LESLIE: Well, when it comes to maintaining your home, painting or even staining wood surfaces is important to keep your siding and trim in good shape. But while painting is a task that’s among the most basic of DIY projects, it’s also one where simple mistakes can lead to big heartache. So we’ve got some tips to help, in today’s Smart Spending Tip presented by the Bank of America Customized Cash Rewards Credit Card.
TOM: So, first up, the most important step to a long-lasting paint project is preparation. Don’t be in such a hurry to slap on some paint; your patience will be rewarded. If you’ve got weathered surfaces, they need to be cleaned, any loose paint removed before you even think about opening a can a paint. If not, that new paint simply won’t stick. I mean yeah, it’ll stick for a little while but it’ll start peeling off within months. And talk about heartbreak, after you go through all that work, see that paint just falling off the surfaces, that’s something that can really bum you out.
LESLIE: Yeah. You’re just going to have to do it all again.
So, next up, it’s really smart to apply a coat of primer first, because primer is really formulated differently than paint and it’s meant to be a finished coat, that paint itself. So the primer’s going to have better adhesion, it’s going to stick better to those old surfaces and that’s what’s going to prevent the new paint from peeling.
TOM: Yeah. And finally, if you want a really nice, finished look, be sure to choose the right kind of paintbrush. I know it seems like any paintbrush will do. And sure, any brush will hold paint. But if you follow that logic, you could paint with a hairbrush. You want to make sure you use a good-quality, natural-bristle brush. They’re best for applying oil-based paints. If you have latex, use synthetic-bristle brushes.
These give you the best results. They help maintain the value of your home. The paint goes on evenly, it doesn’t look lumpy, it doesn’t leave brushstrokes and you’ll really be rewarded for your efforts.
LESLIE: And that’s today’s Smart Spending Tip, presented by the Bank of America Customized Cash Rewards Credit Card.
TOM: Apply for yours at BankOfAmerica.com/MoreRewarding.
LESLIE: Dave in Iowa has got an issue at his money pit where something smells a little stinky, like rotten eggs. What’s going on?
DAVE: Oh. Well, I just bought a farmhouse about 3, 4 years ago. And I have this rotten-egg smell in my house all the time. And I also – my sinks and my toilets and my bathtubs are all rusty. I was wondering if you have any ideas for me. I do have a water softener.
TOM: So, first of all, the rotten-egg smell usually happens because of a bad anode in the water heater itself. That’s a rod that’s immersed into the water. And over time, it deteriorates. And if you have a bad anode, it can be removed and replaced without replacing the entire water heater.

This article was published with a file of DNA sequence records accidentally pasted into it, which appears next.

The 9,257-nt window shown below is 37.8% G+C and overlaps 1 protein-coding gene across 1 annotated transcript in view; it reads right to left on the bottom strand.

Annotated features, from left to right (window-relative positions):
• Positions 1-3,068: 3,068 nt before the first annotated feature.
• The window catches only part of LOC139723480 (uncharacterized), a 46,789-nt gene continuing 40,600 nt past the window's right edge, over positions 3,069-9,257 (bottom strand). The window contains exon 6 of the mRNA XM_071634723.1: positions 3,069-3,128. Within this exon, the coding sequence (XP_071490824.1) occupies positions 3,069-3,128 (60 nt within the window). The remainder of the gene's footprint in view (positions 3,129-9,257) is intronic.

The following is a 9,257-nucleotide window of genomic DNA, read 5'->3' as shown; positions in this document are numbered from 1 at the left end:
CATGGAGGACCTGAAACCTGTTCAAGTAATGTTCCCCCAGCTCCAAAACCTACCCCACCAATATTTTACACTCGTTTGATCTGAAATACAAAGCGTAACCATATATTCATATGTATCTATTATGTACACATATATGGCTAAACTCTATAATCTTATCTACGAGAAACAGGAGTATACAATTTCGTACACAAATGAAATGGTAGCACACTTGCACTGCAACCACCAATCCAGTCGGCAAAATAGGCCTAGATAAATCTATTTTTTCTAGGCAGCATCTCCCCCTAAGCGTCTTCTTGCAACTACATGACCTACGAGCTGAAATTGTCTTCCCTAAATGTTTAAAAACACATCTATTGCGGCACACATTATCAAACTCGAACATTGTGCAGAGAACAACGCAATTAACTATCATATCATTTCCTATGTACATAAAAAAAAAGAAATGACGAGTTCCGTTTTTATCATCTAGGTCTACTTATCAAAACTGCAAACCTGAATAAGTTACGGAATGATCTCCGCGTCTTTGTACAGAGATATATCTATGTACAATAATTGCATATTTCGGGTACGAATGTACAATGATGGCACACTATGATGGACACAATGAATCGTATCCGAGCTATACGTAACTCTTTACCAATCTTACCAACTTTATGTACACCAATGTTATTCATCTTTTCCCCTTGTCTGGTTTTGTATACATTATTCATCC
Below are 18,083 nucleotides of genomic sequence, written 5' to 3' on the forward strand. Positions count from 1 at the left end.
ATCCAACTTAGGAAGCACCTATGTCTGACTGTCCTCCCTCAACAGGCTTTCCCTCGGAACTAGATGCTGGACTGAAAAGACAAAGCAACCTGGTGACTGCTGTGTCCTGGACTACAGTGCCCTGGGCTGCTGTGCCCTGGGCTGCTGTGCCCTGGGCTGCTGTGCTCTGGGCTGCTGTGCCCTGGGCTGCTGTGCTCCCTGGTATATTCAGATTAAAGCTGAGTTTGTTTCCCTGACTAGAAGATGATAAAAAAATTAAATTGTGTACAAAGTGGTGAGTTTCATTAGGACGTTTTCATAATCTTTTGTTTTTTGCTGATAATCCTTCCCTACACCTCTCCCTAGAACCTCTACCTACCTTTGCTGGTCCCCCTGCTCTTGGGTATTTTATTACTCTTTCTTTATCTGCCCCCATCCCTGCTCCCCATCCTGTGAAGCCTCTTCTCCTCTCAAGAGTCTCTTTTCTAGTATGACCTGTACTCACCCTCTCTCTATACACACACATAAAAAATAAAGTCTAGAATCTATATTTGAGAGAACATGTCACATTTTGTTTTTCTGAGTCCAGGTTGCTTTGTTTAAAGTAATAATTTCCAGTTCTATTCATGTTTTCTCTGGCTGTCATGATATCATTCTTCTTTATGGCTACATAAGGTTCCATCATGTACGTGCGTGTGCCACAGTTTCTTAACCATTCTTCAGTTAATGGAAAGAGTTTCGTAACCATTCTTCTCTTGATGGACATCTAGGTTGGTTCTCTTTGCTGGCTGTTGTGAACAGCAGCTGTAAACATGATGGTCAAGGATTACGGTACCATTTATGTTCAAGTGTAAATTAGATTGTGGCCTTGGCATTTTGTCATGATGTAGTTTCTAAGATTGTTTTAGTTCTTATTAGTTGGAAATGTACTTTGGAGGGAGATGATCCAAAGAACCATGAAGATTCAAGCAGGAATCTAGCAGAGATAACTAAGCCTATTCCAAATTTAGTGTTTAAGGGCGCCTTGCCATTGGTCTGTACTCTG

The other potential cause of this is the water quality itself. But is this well water?
DAVE: Yeah, this is well water.
TOM: So, have you had it tested lately to see, among other things, what the sulfur content is?
DAVE: No, I haven’t.
TOM: So I would be smart to do that. And this way, you want to make sure that nothing has changed that you’re not aware of, in terms of the quality of the water. But typically, it’s because of a problem with the water heater that leads to that odor.
Now, in terms of the rusty fixtures, that’s just going to be wear and tear. That’s going to have nothing to do with the water quality, for the most part.
LESLIE: Well, if you’re one of the millions of people who have seasonal allergies, summer means sneezing, congestion, runny noses. But according to the Mayo Clinic, there are a few strategies for reducing exposure to allergy triggers that really work. Now, the key is to reduce your exposure to the things that trigger your allergy signs and symptoms.
So, stay indoors on dry, windy days. The best time to go outside is after a good rain because that’s going to just help clear pollen from the air.
TOM: Now, if there’s lawn-mowing to be done, delegate it. Hopefully, you have a teenager that can do that job for you, as well as weed-pulling or other gardening chores. These always stir up allergens, so you really should try to avoid them.
And here’s a tip that I thought was really one that I hadn’t thought of, Leslie, and I’m glad the Mayo Clinic brought it up. And that is to remove clothes that you’ve worn outside and then shower to rinse pollen from your skin and hair. And if I think about it, every morning we find pollen on our cars, so it’s out there.
LESLIE: Oh, for sure.
TOM: And so, if you’re out and about, that pollen gets on your clothes, you bring it in the house and you’re kind of bringing the misery with you. So, if you’ve been outside, change your clothes, wash them, put them in a hamper where the pollen’s not going to escape or get them right into the washer. And then grab a shower so you’re not carrying that pollen around with you.
And finally, along the same lines, don’t hang your laundry outside, because pollen will stick to those sheets and those towels. And when it’s nice and fluffy and clean and you stick your head into it at night when you make your bed with those fresh, clean sheets, you’re going to be breathing up that pollen instantly.
LESLIE: I tell you, we’ve always known about the taking off the clothes and taking a shower, et cetera, when you come home. And my kids both suffer tremendously from pollen. And you know, the first week or so, they’re all on board: changing clothes, washing hands, washing faces.
LESLIE: By Week Two, they’re like, “I’d just rather deal with it.”
TOM: Not so much.
LESLIE: Heading to Arizona with Yvonne on the line who has got a stinky bathroom sink.
Gross, Yvonne. What’s going on?
YVONNE: Yeah. So, it doesn’t happen all the time but every once in a while, I’ll be running the water in the bathroom sink and this foul odor comes out of the drain. So I’m wondering what could be causing that.